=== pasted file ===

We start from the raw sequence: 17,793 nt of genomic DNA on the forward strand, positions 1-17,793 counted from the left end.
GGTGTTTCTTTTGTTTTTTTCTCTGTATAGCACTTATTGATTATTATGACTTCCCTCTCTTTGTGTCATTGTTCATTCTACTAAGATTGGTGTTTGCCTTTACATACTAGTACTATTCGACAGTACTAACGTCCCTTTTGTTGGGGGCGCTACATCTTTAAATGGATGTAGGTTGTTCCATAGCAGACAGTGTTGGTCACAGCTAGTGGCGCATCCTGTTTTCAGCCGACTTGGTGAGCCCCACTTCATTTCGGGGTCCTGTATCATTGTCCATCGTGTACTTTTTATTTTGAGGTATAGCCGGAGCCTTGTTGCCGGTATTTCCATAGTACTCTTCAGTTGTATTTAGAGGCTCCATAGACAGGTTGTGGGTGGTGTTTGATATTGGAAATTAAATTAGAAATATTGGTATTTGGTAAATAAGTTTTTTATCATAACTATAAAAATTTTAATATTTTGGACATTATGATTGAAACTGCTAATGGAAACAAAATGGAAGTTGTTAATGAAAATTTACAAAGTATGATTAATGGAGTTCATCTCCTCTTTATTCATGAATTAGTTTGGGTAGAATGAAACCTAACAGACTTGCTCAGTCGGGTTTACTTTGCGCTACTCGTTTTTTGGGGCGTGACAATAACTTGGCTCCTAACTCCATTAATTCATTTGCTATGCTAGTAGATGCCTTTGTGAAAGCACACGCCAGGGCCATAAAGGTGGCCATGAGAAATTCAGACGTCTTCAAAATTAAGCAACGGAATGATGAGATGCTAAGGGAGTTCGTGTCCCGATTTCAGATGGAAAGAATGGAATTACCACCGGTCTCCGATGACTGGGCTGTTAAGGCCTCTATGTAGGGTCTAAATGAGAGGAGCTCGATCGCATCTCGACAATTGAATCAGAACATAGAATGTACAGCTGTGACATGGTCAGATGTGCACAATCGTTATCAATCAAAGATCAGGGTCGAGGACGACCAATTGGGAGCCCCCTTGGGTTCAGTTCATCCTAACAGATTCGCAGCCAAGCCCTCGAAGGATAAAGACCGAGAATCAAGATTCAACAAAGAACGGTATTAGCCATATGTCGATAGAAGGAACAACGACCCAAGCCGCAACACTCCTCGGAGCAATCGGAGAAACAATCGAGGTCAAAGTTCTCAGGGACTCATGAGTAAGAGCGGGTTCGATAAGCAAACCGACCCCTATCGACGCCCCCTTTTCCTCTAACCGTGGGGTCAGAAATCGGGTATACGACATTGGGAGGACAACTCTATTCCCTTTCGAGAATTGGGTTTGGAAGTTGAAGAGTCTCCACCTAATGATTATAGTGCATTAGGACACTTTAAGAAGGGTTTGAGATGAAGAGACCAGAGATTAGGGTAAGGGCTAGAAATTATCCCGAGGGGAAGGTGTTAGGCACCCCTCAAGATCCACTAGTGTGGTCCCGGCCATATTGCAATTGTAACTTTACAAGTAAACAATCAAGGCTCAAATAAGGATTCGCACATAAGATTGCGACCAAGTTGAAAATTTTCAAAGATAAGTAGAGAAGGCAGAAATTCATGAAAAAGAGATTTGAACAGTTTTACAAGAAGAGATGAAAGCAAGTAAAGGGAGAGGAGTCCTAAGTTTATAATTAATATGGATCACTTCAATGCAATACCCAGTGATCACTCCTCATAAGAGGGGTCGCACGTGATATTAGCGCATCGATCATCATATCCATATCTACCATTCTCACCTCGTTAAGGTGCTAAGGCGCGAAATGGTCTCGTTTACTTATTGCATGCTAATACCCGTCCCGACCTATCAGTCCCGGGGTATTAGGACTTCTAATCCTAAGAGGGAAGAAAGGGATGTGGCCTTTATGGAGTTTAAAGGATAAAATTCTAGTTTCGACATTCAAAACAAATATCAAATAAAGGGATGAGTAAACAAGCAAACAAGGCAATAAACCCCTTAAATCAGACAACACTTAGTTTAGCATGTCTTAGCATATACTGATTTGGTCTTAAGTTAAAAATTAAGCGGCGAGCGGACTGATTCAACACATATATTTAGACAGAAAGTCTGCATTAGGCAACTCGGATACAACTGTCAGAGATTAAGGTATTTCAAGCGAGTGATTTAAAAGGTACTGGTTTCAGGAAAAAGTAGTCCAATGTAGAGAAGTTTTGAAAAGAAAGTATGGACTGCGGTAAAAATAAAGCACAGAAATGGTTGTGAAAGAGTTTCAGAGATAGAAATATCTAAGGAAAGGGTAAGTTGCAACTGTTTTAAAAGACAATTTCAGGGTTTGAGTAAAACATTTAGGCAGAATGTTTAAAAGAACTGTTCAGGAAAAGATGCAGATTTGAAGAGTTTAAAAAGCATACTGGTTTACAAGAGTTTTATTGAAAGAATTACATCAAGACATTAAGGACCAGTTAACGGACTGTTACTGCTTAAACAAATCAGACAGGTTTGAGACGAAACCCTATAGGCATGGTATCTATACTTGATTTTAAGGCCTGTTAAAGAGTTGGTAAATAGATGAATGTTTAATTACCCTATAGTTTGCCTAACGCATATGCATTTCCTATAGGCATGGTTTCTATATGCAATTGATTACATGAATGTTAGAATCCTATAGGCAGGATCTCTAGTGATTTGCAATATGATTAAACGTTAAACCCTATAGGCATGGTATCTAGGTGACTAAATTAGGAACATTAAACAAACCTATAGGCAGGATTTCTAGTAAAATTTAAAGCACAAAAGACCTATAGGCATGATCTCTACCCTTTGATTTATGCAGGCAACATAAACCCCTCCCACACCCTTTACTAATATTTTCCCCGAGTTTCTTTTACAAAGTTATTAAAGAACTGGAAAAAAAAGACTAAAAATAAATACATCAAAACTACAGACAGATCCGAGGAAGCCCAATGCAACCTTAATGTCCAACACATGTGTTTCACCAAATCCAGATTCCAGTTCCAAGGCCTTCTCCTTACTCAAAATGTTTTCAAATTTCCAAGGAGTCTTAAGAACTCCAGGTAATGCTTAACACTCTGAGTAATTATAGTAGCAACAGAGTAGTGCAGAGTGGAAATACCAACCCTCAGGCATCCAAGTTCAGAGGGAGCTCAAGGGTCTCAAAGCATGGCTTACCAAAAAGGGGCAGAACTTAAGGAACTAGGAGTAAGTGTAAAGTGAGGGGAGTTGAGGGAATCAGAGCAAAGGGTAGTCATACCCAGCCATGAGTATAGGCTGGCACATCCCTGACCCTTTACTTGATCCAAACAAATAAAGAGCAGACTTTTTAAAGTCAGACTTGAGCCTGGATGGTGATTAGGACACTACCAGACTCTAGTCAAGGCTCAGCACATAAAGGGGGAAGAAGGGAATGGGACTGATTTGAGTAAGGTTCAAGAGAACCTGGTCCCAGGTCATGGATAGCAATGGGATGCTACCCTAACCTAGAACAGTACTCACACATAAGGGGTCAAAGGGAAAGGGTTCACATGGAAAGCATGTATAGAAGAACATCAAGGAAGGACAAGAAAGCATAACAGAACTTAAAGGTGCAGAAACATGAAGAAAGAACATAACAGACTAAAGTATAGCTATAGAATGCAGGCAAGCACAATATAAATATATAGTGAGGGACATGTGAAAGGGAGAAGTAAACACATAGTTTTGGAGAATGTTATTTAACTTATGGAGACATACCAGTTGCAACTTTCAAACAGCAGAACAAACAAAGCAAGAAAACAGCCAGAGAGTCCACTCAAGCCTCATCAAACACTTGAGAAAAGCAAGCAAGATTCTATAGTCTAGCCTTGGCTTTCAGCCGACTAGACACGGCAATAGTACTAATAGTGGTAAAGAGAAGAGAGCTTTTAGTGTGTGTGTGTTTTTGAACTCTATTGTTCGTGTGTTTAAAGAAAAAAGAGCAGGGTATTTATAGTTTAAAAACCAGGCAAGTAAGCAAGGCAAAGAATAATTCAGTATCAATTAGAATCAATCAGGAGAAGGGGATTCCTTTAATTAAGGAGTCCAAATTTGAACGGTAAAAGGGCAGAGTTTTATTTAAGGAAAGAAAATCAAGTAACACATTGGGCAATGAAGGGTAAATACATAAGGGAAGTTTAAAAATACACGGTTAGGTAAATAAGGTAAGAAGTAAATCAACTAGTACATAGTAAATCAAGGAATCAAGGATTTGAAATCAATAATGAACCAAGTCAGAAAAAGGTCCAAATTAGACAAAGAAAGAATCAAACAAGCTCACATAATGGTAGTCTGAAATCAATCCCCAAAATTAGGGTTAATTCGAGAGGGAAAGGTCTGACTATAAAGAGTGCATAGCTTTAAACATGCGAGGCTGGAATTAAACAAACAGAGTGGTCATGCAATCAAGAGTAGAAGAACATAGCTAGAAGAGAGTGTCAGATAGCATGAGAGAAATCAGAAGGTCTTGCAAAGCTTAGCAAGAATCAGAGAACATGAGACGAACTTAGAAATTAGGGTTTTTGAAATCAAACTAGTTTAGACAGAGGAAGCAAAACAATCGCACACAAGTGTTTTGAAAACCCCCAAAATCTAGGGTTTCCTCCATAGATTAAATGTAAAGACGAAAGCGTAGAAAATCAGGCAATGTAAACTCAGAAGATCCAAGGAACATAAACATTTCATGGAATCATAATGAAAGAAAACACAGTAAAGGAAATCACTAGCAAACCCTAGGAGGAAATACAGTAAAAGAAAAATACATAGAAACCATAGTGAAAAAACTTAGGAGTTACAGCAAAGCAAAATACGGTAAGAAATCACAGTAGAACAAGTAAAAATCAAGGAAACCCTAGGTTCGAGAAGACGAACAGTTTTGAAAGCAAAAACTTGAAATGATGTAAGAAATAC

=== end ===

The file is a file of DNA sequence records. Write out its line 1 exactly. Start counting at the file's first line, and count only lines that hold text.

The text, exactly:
We start from the raw sequence: 17,793 nt of genomic DNA on the forward strand, positions 1-17,793 counted from the left end.